The Internal Revenue Service on Monday launched an online registration program for the hundreds of…
Foreign Account Tax Compliance Act (FATCA): More Information Sharing Agreements Expected
FATCA was enacted in 2010 by Congress to target non-compliance by U.S. taxpayers using foreign accounts. FATCA requires foreign financial institutions (FFIs) to report to the IRS information about financial accounts held by U.S. taxpayers, or by foreign entities in which U.S. taxpayers hold a substantial ownership interest.
FATCA had originally required overseas financial institutions to provide information directly to the Internal Revenue Service, potentially in breach of their home countries’ privacy laws. Those that did not comply faced, among other penalties, a 30% withholding tax on payments received from the US.
After heavy lobbying from foreign governments and banks, the US struck a deal with governments of the UK, France, Germany, Italy and Spain in February that allowed banks in those countries to submit information on US account holders through their own governments rather than directly to US tax authorities.
Last week the U.S. Treasury Department said that it has signed its first bilateral agreement with the United Kingdom to implement information reporting and withholding tax provisions under FATCA, allowing the two governments to share information about taxpayers from the U.S. and U.K. Mark Mazur, U.S. Treasury assistant secretary for tax policy, stated that the deal was a significant step forward. He said “We are pleased the United Kingdom, one of our closest allies, is the first jurisdiction to sign a bilateral agreement with us and we look forward to quickly concluding agreements based on this model with other jurisdictions.”
The Treasury Department also stated that it is in communication with several other governments that have expressed interest in concluding a similar bilateral agreement to implement FATCA and expects to sign additional bilateral agreements in the near future.
Today Switzerland’s Federal Council announced that it will soon begin negotiations with the United States over a framework agreement for simplified implementation of the FATCA regulations. If the Swiss government, reputed to be one of the most private banking centers of the world, is complying with FATCA, it is expected all other foreign governments will follow and cooperate with U.S.
The Treasury Department has provided a model agreement for other governments to sign. In the model agreement each foreign government must provide:
(1) the name, address, and U.S. tax identification number of each Specified U.S. Person that is an Account Holder of such account …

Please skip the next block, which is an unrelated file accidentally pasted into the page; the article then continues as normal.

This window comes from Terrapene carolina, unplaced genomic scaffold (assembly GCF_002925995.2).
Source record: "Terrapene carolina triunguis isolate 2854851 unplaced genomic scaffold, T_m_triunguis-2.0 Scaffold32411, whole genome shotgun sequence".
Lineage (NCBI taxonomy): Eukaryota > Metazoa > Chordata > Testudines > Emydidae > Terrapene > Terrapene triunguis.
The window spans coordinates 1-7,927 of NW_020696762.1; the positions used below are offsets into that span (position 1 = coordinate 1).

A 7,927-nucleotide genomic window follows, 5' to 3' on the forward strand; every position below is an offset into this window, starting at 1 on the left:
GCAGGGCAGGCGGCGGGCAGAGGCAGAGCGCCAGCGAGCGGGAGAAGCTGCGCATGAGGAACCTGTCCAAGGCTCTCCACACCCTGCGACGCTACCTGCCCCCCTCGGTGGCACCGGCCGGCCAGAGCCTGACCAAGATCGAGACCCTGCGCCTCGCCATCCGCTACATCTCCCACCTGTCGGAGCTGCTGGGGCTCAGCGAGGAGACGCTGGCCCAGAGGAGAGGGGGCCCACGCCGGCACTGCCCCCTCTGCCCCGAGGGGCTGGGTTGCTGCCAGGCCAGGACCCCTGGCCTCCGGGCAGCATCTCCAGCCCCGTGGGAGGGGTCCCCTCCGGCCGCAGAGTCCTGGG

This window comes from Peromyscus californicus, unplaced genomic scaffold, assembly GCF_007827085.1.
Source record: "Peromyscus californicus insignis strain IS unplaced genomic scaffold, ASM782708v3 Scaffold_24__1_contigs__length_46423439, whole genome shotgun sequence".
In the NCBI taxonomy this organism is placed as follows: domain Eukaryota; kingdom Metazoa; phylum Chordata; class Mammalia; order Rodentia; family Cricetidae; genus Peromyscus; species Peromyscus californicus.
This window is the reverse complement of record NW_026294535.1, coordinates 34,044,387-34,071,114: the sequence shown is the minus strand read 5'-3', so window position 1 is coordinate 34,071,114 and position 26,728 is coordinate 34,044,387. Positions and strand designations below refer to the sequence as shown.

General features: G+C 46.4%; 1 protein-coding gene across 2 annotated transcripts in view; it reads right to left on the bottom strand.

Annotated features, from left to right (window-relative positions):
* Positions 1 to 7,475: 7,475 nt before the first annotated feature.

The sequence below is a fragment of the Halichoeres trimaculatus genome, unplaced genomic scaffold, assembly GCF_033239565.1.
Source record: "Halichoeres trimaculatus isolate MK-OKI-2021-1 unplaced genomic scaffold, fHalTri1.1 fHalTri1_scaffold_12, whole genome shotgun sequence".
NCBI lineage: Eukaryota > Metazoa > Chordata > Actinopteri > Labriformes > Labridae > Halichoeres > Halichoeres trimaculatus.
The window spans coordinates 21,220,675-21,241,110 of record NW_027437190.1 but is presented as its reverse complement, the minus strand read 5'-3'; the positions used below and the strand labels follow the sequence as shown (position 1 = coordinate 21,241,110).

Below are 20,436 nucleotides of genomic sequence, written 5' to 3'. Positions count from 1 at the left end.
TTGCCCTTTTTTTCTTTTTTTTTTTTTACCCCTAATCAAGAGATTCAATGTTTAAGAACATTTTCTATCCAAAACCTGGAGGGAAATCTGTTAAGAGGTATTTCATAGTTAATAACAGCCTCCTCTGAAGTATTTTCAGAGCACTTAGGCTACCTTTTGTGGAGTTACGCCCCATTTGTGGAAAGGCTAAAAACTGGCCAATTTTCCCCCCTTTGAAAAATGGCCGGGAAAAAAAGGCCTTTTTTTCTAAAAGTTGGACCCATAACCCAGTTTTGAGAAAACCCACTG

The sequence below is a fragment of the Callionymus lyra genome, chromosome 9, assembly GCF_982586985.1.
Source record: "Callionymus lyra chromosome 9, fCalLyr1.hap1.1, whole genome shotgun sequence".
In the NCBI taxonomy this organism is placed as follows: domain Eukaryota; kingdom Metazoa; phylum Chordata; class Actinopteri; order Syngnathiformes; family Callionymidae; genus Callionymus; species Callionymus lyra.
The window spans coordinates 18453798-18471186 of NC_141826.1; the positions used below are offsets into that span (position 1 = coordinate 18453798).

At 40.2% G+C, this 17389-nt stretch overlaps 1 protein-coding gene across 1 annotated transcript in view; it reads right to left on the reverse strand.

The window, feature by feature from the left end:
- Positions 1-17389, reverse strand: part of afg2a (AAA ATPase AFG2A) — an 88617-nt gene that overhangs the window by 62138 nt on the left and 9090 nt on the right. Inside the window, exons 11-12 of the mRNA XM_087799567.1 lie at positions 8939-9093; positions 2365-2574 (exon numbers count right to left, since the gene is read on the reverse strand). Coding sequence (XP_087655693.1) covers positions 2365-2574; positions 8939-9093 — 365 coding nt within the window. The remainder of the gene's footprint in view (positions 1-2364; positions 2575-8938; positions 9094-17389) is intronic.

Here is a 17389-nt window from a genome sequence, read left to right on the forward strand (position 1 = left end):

(2) the account number…;
(3) the name and identifying number of the Reporting Financial Institution;
(4) the account balance or value (including, in the case of a Cash Value Insurance Contract or Annuity Contract, the Cash Value or surrender value) as of the end of the relevant calendar year or other appropriate reporting period or, if the account was closed during such year, immediately before closure;
So what does this all mean to U.S. persons with undisclosed foreign accounts? Such persons should expect their foreign accounts to be eventually disclosed to the U.S. Treasury Department. When? Starting in 2013, many foreign financial institutions will be required to submit detailed information on their customers to the U.S. Treasury Department.
Taxpayers with undisclosed foreign accounts should be a concerned about FATCA’s far reaching implications. As a result, Taxpayers with undisclosed foreign accounts should consult a competent tax lawyer and consider participating in the 2012 OVDP program. Although the 2012 OVDP penalty regime may seem overly harsh for many, the decision to participate should include an economic analysis of the taxpayer’s projected future earnings that could be generated from the foreign funds. If a taxpayer is discovered before any voluntary disclosure submission, there could be harsh criminal (in addition to civil) penalties. The risks may outweigh the benefits.
Patel Law Offices is a law firm dedicated to helping clients resolve complicated tax, criminal tax, and international tax problems. Our firm assists (and defends) clients and their advisors to legally disclose (and legitimize) foreign accounts.
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